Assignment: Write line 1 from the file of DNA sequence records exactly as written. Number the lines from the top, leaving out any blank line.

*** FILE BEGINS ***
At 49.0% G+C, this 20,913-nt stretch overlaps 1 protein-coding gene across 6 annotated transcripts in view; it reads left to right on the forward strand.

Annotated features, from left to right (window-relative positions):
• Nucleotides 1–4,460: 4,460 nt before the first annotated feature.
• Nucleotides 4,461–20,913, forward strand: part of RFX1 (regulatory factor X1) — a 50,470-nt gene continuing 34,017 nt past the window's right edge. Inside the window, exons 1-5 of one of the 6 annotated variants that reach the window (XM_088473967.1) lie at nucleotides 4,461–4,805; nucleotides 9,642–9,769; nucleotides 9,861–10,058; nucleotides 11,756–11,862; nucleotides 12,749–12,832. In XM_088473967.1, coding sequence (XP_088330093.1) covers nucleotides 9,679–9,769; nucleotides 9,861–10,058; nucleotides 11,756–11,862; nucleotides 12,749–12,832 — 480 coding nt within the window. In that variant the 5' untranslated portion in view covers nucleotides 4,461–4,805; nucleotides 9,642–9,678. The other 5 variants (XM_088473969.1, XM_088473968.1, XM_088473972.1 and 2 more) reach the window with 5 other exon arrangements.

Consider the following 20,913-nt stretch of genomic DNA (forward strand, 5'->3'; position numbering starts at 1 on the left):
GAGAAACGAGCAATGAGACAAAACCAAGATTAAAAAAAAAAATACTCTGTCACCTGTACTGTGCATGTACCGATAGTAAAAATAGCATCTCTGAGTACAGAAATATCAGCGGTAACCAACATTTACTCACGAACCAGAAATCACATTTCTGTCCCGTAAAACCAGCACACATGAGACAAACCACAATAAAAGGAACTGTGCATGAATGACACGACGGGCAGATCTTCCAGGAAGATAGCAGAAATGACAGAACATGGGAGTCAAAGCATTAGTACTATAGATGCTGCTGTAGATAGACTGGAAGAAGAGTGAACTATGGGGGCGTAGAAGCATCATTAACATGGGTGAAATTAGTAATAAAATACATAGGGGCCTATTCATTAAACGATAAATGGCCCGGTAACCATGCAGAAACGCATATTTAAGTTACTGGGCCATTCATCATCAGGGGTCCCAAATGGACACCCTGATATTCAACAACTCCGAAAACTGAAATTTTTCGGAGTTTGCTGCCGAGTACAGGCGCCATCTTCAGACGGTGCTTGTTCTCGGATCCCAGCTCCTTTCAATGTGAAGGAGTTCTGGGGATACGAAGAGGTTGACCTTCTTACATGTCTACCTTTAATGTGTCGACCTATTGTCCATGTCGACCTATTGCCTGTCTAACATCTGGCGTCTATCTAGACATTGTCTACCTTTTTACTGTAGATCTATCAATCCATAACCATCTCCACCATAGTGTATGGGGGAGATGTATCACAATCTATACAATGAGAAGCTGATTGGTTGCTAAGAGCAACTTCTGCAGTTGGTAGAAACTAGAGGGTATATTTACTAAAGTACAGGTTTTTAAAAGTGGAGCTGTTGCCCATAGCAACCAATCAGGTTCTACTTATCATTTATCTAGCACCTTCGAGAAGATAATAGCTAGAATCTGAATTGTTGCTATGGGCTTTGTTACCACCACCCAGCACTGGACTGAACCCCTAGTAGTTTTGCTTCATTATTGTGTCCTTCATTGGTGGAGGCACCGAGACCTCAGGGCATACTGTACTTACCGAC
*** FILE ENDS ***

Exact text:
At 49.0% G+C, this 20,913-nt stretch overlaps 1 protein-coding gene across 6 annotated transcripts in view; it reads left to right on the forward strand.